The Training fees that will rise in 2024 are: Surgical Education and Training  
    •    Administration
    •    Selection Processing
    •    Selection Registration
    •    SET Training - College Component#
    •    SET Training – Cardiothoracic
    •    SET Training - Paediatrics
    •    SET Training OHNS - College Specialty Component  
    •    Instalment Surcharge Fee

    •    Clinical Examination Fee  
    •    Fellowship Examination Fee
    •    Fellowship Examination Fee - New Zealand Non-Resident  
      Skills Courses  
    •    TIPS Course   

    •    Appeal Lodgement  

  • 5 What do my fees pay for?

    Fees contribute to a wide range of essential components that support surgical education and training. These include examination fees, SET selection fees for prevocational trainees, annual training fees, fees associated with skills courses, and various overhead costs. Additionally, your fees support the development of programs and resources, policies, and governance activities, as well as risk management, administrative functions, legal fees, insurance coverage, and the accreditation processes of organisations such as the Australian Medical Council (AMC) and Medical Council of New Zealand (MCNZ) and hospital accreditation bodies. These are critical aspects that ensure the College upholds the highest standards of surgical education and maintains its reputation as a leading professional body that trains world-class surgeons.

    Selected key items of cost:


    • Administrative costs
    • Compliance review of annual selection regulations
    • Referee reporting
    • Interview venue hire
    • Interviewer travel & accommodation


    • Administrative costs
    • Venue hire
    • Examiner travel & accommodation
    • Examiner workshops to develop and maintain exam questions

    Annual training fee

    •   Administrative costs
    • Maintain RACS accreditation with AMC & MCNZ
    • Administration & coordination of RACS Governance structure as represented by the Education Committee and the Committee of Surgical Education & Training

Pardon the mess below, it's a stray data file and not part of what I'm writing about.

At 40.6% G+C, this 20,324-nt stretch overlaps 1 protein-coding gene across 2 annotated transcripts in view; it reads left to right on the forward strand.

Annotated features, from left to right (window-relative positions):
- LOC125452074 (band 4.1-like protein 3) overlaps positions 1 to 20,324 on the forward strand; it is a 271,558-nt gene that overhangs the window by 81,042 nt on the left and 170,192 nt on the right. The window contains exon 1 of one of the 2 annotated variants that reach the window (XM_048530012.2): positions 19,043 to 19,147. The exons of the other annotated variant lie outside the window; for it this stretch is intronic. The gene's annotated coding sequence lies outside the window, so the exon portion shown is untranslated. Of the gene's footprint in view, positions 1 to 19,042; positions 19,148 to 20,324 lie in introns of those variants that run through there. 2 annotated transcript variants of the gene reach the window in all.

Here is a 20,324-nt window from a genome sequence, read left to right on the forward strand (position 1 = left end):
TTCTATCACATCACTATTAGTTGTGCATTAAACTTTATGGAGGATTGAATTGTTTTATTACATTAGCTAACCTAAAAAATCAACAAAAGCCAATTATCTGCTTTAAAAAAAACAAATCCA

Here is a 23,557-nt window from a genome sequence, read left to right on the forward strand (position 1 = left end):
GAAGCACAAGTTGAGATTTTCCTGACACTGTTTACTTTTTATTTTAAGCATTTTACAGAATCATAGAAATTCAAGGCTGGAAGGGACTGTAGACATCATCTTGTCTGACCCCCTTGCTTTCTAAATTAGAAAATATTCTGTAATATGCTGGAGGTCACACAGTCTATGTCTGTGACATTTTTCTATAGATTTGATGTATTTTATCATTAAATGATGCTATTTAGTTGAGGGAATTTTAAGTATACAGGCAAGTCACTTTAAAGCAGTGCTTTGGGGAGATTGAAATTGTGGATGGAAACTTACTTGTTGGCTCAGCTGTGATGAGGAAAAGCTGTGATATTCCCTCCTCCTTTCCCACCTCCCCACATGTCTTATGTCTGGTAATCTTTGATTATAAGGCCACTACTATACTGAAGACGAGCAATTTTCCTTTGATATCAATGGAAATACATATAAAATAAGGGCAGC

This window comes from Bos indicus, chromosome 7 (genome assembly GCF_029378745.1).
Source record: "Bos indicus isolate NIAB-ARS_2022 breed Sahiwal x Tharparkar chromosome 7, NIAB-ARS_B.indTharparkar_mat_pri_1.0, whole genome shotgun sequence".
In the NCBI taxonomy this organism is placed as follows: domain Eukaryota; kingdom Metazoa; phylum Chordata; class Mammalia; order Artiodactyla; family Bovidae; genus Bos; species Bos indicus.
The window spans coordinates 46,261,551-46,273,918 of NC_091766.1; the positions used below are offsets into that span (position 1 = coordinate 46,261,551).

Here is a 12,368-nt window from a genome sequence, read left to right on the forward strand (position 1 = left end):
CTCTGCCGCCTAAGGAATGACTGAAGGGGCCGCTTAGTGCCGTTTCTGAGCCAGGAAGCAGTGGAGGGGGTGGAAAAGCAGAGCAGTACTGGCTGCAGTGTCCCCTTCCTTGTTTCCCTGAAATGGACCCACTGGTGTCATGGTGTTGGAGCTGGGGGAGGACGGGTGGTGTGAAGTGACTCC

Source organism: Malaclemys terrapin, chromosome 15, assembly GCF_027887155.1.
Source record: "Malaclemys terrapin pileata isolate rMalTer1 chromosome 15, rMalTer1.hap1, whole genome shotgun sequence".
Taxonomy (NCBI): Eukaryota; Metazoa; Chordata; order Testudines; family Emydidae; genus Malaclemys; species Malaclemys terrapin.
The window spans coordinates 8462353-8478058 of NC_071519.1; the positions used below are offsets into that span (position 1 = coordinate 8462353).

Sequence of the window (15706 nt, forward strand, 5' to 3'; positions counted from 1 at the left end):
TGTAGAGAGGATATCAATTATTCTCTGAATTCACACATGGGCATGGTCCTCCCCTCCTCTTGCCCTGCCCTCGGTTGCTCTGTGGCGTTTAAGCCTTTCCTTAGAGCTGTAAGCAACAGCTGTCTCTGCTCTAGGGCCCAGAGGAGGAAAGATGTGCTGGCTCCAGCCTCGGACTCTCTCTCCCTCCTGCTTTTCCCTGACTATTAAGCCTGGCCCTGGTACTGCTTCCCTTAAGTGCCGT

• Policy development
    • Information systems and support

    Skills courses

    • Administrative costs
    • Venue hire
    • Course faculty travel & accommodation
    • Course materials & equipment
    • Catering


  • 6 Will large rises in fees occur in subsequent years?

    The large rise in fees is necessary to reset our costs of doing business which will also address the immediate financial deficit. RACS has committed to reform its business model across the entire organisation. While fees will not decrease after the reset, our reforms will result in a cost effective, sustainable model that will avoid the need to increase fees above CPI levels in future years.

  • 7 What has been done to contain costs?

    RACS has acted with urgency to address the immediate financial pressures through three key measures. These immediate measures have been to reduce FTE staffing levels by approximately 40, we have reprioritised expenditure on digital and IT redevelopment, and we have applied for a secured bank loan.

    We have also commenced a review into reforming our educational processes, which includes the planned increases to Fellows subscriptions  and training fees above CPI, exploring opportunities to commercialise IP where appropriate, leasing and sub leasing properties, and freezing staff recruitment. A recovery committee has been convened to advise on these cost saving measures. The committee consists of 8-10 members of independent skills based members who bring a range surgical, legal, digital and financial expertise.